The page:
Gaming chairs have jumped in popularity in the past few years, and this raises the question if gaming chairs are worth it or not.
You may not even be a gamer but a regular office or home worker that wants a comfortable chair to sit on without feeling in pain after multiple hours of regular use.
Do gaming chairs make good office chairs? Are gaming chairs good for your posture, or help prevent back pain? As a gamer, do gaming chairs even improve your performance? If gaming chairs aren’t worth the money, what’s a good alternative?
A short history of gaming chairs
The first modern gaming chair was launched to market in 2006 by a company called DXRacer.
Up until then, they had produced luxury chairs for car manufacturers such as Chrysler and Oldsmobile. However, in the mid 2000’s car sales slumped because of high oil prices, and as a result, DXRacer was left with many chairs in stock without clients to buy them.
Their stroke of marketing genius was to attach wheels to the seats and call them gaming chairs.
Around that time, eSports started to take off, and a few years later, Twitch appeared on the scene. Having a gaming chair became part of the identity of eSport players and Twitch streamers. It set them apart as different from regular office workers and was a sign they’re part of the broader gaming culture.
8 reasons gaming chairs are NOT worth it
The best streamers don’t use gaming chairs
For all the hype surrounding gaming chairs, it’s surprising that very few of the biggest names in streaming actually use them on a day-to-day basis. Instead, the biggest streamers choose ergonomic task chairs, of various brands.
First example is Dr. Disrespect, who showed off his new ergonomic chair (which he didn’t name) in a non-sponsored video:
Another smaller streamer and YouTube called Stodeh uses a second hand Herman Miller Aeron he bought at half the price.
Then you have Shroud, a highly successful FPS streamer who also uses a Herman Miller Aeron. Below is a direct quote on why he uses that particular brand of office chair. If you’d like to see the actual YouTube video of it, go to this link and start at 11:47.
They [Herman Miller chairs] are like office chairs that are used for people who sit 8 to 10 hours a day, you know? That’s like, what their main market is really. So, if you’re a gamer, and you game that much, you should get it. Like anybody who sits on their a** for 8 to 10 hours a day needs a good chair, whether that’s Herman Miller or some sort of Herman Miller clone or some [expletive]. I really think everybody needs it. And if you don’t think you need it, just wait a couple years, just wait a couple more years. You’ll need it.Michael “Shroud” Grzesiek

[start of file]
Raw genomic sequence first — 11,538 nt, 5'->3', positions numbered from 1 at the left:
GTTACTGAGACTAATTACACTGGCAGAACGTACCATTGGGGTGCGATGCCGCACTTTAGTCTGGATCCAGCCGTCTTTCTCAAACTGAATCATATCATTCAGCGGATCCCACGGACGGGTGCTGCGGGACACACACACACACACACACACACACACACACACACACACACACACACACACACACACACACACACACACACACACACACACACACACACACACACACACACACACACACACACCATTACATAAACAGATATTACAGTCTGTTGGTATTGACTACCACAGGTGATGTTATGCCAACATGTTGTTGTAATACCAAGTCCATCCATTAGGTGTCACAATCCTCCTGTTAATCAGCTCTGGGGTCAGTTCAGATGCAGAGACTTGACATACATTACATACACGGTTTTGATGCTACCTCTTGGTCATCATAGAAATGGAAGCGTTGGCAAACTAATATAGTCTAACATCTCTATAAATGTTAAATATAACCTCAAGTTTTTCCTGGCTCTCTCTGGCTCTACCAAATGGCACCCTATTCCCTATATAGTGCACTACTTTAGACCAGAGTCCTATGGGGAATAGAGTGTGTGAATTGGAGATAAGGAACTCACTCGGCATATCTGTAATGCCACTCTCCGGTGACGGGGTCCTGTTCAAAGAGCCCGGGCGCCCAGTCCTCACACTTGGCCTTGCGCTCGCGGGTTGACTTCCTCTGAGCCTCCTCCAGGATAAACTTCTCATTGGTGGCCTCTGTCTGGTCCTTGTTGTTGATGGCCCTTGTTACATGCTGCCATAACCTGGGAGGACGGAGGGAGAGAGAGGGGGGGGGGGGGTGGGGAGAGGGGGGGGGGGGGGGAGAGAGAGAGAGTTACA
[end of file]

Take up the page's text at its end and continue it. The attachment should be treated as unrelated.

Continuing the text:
Big streamers use ergonomic chairs for simple reasons: better price to quality ratio, increased comfort and bester posture when sitting for 10 hours plus a day.
But if most big streamers gravitate towards ergonomic chairs, why do so many streamers and eSport players use gaming chairs? Expensive marketing tactics that include celebrity endorsements and sponsorships, especially for eSports tournaments.
Gaming chairs are designed for cars, not offices
As mentioned before, gaming chairs trace their lineage to car seats.
This is important, because your posture in a car seat is different from one in a gaming chair. While in a car, your body naturally sits in a more neutral and open position that encourages blood flow so you can sit comfortably for longer periods.
Next, a car seat must meet certain safety requirements. As a result, car seats are built from stronger materials and wrap around your body, fixing it in place to prevent excess movement at high speeds, or crashes while also cushioning the impact. This is called a bucket seat design.
You can technically use a car seat as an office / gaming chair, but that’s not what the car seat was designed for.
To be fair, gaming chairs have evolved somewhat, but they’re still closer to their car seat roots than to ergonomic task chairs designed for 10+ hours of continuous use.
Gaming chairs force you into uncomfortable sitting positions